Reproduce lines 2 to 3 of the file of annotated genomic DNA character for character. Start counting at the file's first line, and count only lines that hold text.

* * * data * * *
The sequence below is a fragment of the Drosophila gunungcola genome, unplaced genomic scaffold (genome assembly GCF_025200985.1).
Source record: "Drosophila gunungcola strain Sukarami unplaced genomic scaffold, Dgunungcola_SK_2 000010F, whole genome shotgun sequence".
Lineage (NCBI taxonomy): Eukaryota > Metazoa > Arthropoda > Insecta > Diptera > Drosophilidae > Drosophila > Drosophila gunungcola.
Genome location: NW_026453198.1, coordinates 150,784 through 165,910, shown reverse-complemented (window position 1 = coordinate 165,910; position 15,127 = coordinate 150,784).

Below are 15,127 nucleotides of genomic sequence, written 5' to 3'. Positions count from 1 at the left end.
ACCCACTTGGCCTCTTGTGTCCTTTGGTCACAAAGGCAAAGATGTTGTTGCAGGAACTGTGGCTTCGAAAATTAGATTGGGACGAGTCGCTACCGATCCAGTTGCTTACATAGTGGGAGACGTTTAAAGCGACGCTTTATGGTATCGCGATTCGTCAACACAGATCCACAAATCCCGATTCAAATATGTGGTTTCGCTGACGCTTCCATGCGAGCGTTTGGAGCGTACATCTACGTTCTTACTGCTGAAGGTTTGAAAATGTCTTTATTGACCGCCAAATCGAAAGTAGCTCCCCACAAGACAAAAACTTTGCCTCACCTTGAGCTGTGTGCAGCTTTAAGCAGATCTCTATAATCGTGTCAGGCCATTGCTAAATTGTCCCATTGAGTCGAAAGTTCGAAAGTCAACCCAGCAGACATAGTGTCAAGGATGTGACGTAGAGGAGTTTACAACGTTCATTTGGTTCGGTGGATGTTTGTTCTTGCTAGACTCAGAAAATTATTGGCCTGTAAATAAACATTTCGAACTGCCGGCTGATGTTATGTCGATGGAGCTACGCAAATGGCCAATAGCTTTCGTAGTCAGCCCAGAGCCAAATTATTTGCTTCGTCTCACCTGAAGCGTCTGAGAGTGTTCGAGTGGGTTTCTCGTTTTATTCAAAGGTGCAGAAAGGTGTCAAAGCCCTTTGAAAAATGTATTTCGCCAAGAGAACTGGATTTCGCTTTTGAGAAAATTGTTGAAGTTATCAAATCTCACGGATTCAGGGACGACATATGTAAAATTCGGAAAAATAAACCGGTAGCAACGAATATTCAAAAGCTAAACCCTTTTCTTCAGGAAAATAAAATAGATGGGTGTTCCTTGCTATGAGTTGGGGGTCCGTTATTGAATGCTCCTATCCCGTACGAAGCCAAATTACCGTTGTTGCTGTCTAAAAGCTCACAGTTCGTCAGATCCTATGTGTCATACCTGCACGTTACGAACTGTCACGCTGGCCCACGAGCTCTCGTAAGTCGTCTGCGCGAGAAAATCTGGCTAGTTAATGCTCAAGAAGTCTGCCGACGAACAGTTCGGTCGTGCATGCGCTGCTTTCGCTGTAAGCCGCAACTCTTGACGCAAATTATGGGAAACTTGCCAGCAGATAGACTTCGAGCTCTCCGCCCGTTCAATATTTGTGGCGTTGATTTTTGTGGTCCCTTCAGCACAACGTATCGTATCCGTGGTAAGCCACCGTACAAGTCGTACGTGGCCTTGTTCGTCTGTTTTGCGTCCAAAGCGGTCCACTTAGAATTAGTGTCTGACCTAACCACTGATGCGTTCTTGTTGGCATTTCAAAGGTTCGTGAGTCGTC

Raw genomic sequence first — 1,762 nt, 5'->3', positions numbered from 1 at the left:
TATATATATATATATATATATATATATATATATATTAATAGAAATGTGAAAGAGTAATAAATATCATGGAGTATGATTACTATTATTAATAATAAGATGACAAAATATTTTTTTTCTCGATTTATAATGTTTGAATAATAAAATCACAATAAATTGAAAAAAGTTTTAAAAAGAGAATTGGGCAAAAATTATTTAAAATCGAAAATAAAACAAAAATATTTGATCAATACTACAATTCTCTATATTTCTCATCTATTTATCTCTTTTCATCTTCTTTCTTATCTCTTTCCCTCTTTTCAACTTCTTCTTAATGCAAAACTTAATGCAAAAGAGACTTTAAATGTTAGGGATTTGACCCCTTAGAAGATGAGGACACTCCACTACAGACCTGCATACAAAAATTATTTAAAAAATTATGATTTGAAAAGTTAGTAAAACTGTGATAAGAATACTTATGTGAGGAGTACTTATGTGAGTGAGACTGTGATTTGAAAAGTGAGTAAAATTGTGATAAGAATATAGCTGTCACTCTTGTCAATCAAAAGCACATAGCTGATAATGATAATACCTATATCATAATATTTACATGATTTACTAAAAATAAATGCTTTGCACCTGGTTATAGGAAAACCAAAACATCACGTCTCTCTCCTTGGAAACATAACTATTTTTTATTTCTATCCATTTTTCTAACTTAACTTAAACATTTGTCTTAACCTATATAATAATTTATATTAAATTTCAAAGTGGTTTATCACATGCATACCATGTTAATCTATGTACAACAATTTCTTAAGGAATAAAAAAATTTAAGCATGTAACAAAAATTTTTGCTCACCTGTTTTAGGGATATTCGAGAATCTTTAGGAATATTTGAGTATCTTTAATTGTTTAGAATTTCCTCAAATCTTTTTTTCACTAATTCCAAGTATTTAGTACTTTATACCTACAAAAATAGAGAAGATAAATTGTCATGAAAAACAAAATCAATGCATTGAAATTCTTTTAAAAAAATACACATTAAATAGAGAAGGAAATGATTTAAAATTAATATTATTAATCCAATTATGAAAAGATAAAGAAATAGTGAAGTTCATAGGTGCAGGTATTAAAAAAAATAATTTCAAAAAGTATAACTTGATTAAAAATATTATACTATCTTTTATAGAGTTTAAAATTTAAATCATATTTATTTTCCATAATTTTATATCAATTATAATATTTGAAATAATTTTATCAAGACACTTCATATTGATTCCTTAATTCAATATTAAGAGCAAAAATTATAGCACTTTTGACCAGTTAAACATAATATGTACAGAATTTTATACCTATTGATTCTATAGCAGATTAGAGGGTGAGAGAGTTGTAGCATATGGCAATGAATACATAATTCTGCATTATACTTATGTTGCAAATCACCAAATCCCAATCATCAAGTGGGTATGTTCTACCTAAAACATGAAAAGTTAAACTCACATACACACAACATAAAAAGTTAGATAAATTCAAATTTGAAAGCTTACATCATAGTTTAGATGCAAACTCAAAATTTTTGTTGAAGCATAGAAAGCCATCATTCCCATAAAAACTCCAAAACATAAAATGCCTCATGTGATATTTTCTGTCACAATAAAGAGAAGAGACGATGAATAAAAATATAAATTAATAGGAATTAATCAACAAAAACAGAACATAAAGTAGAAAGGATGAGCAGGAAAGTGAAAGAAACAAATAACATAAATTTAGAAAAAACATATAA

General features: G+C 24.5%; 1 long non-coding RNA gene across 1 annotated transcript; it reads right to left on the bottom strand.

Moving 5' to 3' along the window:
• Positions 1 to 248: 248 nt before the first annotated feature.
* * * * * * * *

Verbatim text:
Source record: "Drosophila gunungcola strain Sukarami unplaced genomic scaffold, Dgunungcola_SK_2 000010F, whole genome shotgun sequence".
Lineage (NCBI taxonomy): Eukaryota > Metazoa > Arthropoda > Insecta > Diptera > Drosophilidae > Drosophila > Drosophila gunungcola.